Attack at Pearl Harbor

Kaci Power Professor Clark World Civ B April 24, 2012 The Attack at Pearl Harbor “Yesterday, Dec. 7, 1941 – a date which will live in infamy the United States of America was suddenly and deliberately attacked by naval and air forces of the Empire of Japan,” Franklin Delano Roosevelt proclaimed in his speech to Congress. December 7th would indeed live in infamy for the rest of United States history. The day that the Japanese posted a surprise attack on Hawaii’s Pearl Harbor was a day that would not only change individual lives, but would throw our country into an unforgettable shock.
The planning by the Japanese for this attack on Pearl Harbor began as early as January 1941. The United States had placed an embargo on Japan by prohibiting exports of steel, scrap iron, and aviation fuel to Japan, due to Japan’s takeover of northern French Indochina. In September 1940, the U. S. placed an embargo on Japan by prohibiting exports of steel, scrap iron, and aviation fuel to Japan, due to Japan’s takeover of northern French Indochina. April 1941, the Japanese signed a neutral stance treaty with the Soviet Union to help prevent an attack from that direction if they were to go to war with Britain or the U.
S. while taking a bigger chunk out of Southeast Asia. The U. S. demanded that Japan remove themselves from China and Indochina, but would have settled for a withdrawal and a promise not to take more territory. June 1941 through the end of July 1941, Japan occupied southern Indochina. Two days later, the U. S. , Britain, and the Netherlands froze Japanese assets. This prevented Japan from buying oil, which would cripple its army and make its navy and air force completely useless.

Toward the end of 1941 with the Soviets seemingly on the verge of defeat by the Axis powers, Japan seized the opportunity to try to take the oil resources of Southeast Asia. The U. S. wanted to stop Japanese expansion but the American people were not willing to go to war to stop it. Prior to December 1941, Japan pursued two courses: try to get the oil embargo lifted on terms that would still let them take the territory they wanted, and to prepare for war. The Japanese military was asked to devise a war plan. They proposed to weep into Burma, Malaya, the East Indies, and the Philippines.. They expected the U. S. to declare war but not to be willing to fight long or hard enough to win. Their greatest concern was that the U. S. Pacific Fleet, based in Pearl Harbor could ruin their plans. Although it was Japanese Admiral Isoroku Yamamoto who initiated the plans for the attack against Pearl Harbor, Commander Minoru Genda was the plan’s chief architect. The Japanese used the code name “Operation Hawaii” for the attack on Pearl Harbor. This later changed to “Operation Z. The Japanese specifically chose to attack on a Sunday because they believed Americans would be more relaxed and less alert on a weekend. The Japanese navy decided to cripple the Pacific Fleet by a surprise air attack . The United States had received many warnings stating there would be an attack on Pearl Harbor. In October, the Soviets top spy, Richard Sorge, informed Kermlin that Pearl Harbor would be attacked in sixty days. Moscow had then informed him that this had been passed on to the United States. The United States completely ignored all mentions to an attack on Pearl Harbor.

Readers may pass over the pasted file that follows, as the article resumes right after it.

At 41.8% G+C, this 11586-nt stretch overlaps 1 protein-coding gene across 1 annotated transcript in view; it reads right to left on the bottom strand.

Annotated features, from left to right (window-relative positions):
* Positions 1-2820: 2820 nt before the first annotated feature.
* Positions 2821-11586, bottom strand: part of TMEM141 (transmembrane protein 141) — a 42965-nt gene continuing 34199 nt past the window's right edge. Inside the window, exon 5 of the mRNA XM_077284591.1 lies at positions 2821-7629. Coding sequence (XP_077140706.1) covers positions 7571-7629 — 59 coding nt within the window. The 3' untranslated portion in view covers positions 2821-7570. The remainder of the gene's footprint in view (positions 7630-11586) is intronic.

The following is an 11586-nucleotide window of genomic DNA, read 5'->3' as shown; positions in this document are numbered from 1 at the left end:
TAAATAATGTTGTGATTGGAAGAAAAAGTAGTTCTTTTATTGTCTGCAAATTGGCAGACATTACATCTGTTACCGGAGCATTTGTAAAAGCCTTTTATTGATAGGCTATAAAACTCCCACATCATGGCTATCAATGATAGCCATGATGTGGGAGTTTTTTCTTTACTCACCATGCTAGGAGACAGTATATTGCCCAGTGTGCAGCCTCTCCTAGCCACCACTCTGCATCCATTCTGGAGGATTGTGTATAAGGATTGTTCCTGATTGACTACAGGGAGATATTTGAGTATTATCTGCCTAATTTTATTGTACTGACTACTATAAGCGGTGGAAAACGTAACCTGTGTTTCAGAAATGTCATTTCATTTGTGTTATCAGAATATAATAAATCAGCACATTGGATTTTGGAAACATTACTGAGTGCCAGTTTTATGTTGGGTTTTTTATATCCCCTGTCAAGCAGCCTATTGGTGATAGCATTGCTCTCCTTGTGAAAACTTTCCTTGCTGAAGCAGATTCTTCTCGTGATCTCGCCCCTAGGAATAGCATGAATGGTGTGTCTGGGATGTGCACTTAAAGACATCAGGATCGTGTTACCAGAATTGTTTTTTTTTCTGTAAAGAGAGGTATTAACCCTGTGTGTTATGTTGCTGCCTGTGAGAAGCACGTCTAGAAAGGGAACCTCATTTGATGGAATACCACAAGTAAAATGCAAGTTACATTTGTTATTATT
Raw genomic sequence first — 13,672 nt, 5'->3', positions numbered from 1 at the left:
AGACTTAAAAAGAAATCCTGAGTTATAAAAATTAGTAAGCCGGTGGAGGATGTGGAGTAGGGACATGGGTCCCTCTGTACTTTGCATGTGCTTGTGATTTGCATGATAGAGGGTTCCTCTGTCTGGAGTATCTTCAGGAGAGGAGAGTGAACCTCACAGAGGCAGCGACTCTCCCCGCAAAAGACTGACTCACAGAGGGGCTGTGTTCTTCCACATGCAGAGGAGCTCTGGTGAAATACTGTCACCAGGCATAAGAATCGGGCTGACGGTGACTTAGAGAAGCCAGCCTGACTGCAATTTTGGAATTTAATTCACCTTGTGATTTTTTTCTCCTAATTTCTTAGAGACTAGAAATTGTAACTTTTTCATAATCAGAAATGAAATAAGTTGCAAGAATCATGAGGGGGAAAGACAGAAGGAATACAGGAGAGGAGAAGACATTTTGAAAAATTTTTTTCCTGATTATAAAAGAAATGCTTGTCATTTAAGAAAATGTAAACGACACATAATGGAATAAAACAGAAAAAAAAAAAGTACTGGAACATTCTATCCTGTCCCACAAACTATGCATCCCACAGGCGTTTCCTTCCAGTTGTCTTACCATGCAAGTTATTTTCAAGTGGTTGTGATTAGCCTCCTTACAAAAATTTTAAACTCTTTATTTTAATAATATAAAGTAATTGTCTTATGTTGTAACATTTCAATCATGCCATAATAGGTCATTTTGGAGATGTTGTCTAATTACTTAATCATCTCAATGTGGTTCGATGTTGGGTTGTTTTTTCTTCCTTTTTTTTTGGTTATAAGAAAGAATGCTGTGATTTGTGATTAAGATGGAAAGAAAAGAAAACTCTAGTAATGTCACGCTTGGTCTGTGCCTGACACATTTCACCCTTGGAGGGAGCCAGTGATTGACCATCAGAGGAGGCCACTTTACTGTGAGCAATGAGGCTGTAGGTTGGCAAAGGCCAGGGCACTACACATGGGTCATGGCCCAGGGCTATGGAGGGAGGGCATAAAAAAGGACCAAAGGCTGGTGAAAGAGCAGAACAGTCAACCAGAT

On December 6th, Roosevelt had read the first thirteen parts of the translated declaration of war that the Japanese had sent to us. The document stated “This means war. ” This is when Roosevelt decided that it was time to proclaim war on Japan. Unfortunately, his decision did not reach Pearl Harbor in any helpful form before it was too late. The Japanese attack force stationed itself approximately 230 miles north of the Hawaiian island of Oahu. Early warning radar was new technology so the Japanese planes were spotted by radar before the attack, but they were thought to be a flight of American B-17s due in from the West Coast.
The attack started on December 7, 1941 at 7:55 am. The Japanese launched their airplanes in two waves, approximately 45 minutes apart. The first wave of Japanese planes struck Pearl Harbor at 7:55 a. m. The second wave reached Pearl Harbor around 8:40 a. m. I couldn’t find where the exact numbers of the people and supplies lost, but the Japanese managed to destroy approximately 20 American naval vessels, including eight battleships, and almost 200 airplanes. More than 2,000 Americans soldiers and sailors died in the attack, and another 1,000 were wounded.
In addition to the grievous loss of human life, war materials suffered. The Oklahoma and the Arizona battleships were destroyed. The Nevada, California, Tennessee, West Virginia, and Maryland were all extremely damaged or sunk. The day after the attack, President Franklin D. Roosevelt asked Congress to declare war on Japan. Congress approved this with just one uncooperative vote. Three days later, Japanese allies Germany and Italy also declared war on the United States, and again Congress accepted. More than two years into the conflict, America had finally joined World War II.
The Japanese navy scored a brilliant success and assured their ultimate defeat. Before the events at Pearl Harbor, America was divided on the issue of war. More of the country wanted to let Europe sort out its problems by itself, because of the painful memories of the First World War. As tragic as this event was it opened the eyes of American to the reality of the situation at hand. Pearl Harbors Attack is a day that will be remembered by American for the rest of time. The lives lost and the soldiers who sacrificed their lives for us.

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